Put simply, Z1 is a digital bank app built for teenagers and young adults. The company was founded on the notion that by using its app and linked prepaid card, Brazilian and Latin American teenagers can become more financially independent.
João Pedro Thompson and Thiago Achatz started the company in late 2019 and soon after, Mateus Craveiro and Sophie Secaf joined as co-founders. In its early days, Z1 is focused on Brazil but the startup has plans to expand into other countries in Latin America over time.
“Z1 is what we’re building to be the go to bank of the next generation, and not just be a digital bank for teens,” Achatz told TechCrunch. “We want to grow with him and one day, be the biggest bank in Brazil and LatAm.”
“We’re acquiring users really early and creating brand loyalty with the intention of being their bank for life,” he said. “We will still meet their needs as they grow into adulthood.”
Image Credits: Z1
While Z1’s offering is not completely unlike that of Greenlight here in the U.S. the founders agree that its products have been adapted more to the Brazil-specific cultural and market situation.
For example, points out Thompson, most teenagers in Brazil use cash because they don’t have access to other financial services, whether they be traditional or digital.
“We offer an account where they can deposit money, cash out money via an instant payment system in Brazil or spend through a prepaid credit card,” he said. “Most sites don’t accept debit cards so this is a big step compared to what teens already have.”
Part of the company’s use for the capital is to make its product more robust so they can do things like save money for big purchases such as an iPhone and earn interest on their accounts.
Another big difference between Brazil and the U.S., the company believes, is that many parents in general in Latin America haven’t had a true financial education that they can pass down to their kids.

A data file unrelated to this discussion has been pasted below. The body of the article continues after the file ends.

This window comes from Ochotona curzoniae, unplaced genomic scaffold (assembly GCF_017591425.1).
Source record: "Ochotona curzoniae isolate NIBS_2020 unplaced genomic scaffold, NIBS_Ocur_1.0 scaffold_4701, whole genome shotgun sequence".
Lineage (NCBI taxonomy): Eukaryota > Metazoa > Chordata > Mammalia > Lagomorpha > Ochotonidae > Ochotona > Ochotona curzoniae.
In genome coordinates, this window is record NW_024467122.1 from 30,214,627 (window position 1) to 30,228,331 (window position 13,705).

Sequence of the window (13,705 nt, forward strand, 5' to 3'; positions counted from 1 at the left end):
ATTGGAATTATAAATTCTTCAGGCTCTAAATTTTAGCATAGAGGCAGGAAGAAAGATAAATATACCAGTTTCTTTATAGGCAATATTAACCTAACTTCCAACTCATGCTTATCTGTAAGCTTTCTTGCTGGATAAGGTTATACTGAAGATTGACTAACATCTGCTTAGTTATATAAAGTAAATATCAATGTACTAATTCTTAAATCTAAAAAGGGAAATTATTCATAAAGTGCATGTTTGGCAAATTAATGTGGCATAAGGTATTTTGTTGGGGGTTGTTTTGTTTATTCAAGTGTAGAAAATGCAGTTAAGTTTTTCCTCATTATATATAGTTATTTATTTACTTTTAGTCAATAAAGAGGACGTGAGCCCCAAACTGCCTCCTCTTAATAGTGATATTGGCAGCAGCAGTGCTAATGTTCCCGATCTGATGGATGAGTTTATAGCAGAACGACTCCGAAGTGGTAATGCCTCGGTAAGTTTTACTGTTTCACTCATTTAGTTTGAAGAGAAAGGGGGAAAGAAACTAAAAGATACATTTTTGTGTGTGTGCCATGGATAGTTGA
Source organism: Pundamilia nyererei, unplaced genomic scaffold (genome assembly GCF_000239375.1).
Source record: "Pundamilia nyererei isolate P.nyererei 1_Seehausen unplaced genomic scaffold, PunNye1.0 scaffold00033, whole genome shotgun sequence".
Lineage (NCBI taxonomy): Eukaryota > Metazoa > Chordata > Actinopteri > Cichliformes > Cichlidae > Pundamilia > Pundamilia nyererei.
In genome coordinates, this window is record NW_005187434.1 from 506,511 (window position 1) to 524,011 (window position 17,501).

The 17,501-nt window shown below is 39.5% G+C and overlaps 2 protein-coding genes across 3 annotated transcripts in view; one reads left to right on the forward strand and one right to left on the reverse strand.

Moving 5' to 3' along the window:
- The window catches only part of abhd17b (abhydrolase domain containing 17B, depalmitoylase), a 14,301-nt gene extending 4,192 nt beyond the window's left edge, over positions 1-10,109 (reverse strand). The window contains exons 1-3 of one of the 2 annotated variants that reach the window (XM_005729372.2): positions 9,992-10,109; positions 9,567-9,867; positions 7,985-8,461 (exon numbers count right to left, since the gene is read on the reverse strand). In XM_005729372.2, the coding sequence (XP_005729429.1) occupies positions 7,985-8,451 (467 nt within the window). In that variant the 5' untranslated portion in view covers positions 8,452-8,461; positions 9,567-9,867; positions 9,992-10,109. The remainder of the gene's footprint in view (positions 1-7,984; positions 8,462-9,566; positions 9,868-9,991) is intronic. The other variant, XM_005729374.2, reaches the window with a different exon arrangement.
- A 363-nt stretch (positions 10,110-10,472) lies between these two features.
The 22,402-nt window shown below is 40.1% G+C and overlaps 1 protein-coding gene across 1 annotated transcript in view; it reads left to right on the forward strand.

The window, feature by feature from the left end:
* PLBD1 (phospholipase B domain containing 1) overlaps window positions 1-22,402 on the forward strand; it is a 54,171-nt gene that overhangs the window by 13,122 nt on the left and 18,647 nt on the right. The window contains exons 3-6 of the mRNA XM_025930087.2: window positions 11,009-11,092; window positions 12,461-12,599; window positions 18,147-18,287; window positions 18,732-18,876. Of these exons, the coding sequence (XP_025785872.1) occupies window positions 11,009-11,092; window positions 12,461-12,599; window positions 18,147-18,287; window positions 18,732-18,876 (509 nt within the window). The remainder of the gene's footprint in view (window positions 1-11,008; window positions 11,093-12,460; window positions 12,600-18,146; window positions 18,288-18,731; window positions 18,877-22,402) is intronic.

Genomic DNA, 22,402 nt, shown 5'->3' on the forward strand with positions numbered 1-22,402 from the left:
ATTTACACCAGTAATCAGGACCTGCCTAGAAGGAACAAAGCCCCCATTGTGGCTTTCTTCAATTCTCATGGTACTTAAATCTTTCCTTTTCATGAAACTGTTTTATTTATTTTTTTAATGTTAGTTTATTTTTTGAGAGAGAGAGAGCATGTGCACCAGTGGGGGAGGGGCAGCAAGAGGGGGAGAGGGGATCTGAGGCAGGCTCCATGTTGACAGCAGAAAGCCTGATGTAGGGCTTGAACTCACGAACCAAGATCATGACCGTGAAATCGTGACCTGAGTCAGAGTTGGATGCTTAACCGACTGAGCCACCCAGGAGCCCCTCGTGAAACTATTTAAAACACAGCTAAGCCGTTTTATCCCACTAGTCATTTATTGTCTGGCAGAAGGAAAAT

“We’re not top down like Greenlight,” Achatz said. “That approach doesn’t make sense in Latin America. Here, many are independent from an early age and already work whether it’s through a microbusiness, a side job or selling things on Instagram. They’re much more self-taught and the income they earn is often outside of their parents.”
Z1 has grown 30% per week and 200% per month since launch, spending “very little” on marketing and relying mostly on word-of-mouth. For example, the company is following the lead of its U.S. counterparts and turning to TikTok to spread the word about its offering.
“Step has around 200,000 followers on TikTok, and we have a little under half of that,” the company says. “We’re well-positioned in terms of branding.”
For lead investor Homebrew, the opportunity to educate and provide financial services to Gen Z in Latin America is even more exciting than the opportunity in the US., notes partner Satya Patel.
Over one third of LatAm Gen Z’ers have a “side hustle,” generating their own income independent from their parents, he said.
“While millennials grew up during an economic boom, Gen Z grew up during recessions – 3 in Brazil over the last decade – and wants to become financially independent as soon as possible. They’re becoming economically educated and active much earlier than previous generations,” Patel added.
He also believes the desire to transact online, for gaming and entertainment in particular, creates a groundswell of GenZ demand in Brazil for credit card and digital payments products.